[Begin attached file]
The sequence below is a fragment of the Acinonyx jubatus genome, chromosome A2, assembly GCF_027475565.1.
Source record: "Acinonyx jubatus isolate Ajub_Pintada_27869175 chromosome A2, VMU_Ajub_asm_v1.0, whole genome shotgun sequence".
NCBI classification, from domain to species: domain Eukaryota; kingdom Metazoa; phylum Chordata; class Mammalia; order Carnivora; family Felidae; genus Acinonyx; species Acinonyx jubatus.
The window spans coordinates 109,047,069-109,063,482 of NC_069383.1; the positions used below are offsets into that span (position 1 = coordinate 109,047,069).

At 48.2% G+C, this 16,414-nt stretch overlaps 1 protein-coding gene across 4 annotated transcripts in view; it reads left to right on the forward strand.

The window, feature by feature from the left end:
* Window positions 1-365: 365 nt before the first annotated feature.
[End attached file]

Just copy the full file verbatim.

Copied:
The sequence below is a fragment of the Acinonyx jubatus genome, chromosome A2, assembly GCF_027475565.1.
Source record: "Acinonyx jubatus isolate Ajub_Pintada_27869175 chromosome A2, VMU_Ajub_asm_v1.0, whole genome shotgun sequence".
NCBI classification, from domain to species: domain Eukaryota; kingdom Metazoa; phylum Chordata; class Mammalia; order Carnivora; family Felidae; genus Acinonyx; species Acinonyx jubatus.
The window spans coordinates 109,047,069-109,063,482 of NC_069383.1; the positions used below are offsets into that span (position 1 = coordinate 109,047,069).

At 48.2% G+C, this 16,414-nt stretch overlaps 1 protein-coding gene across 4 annotated transcripts in view; it reads left to right on the forward strand.

The window, feature by feature from the left end:
* Window positions 1-365: 365 nt before the first annotated feature.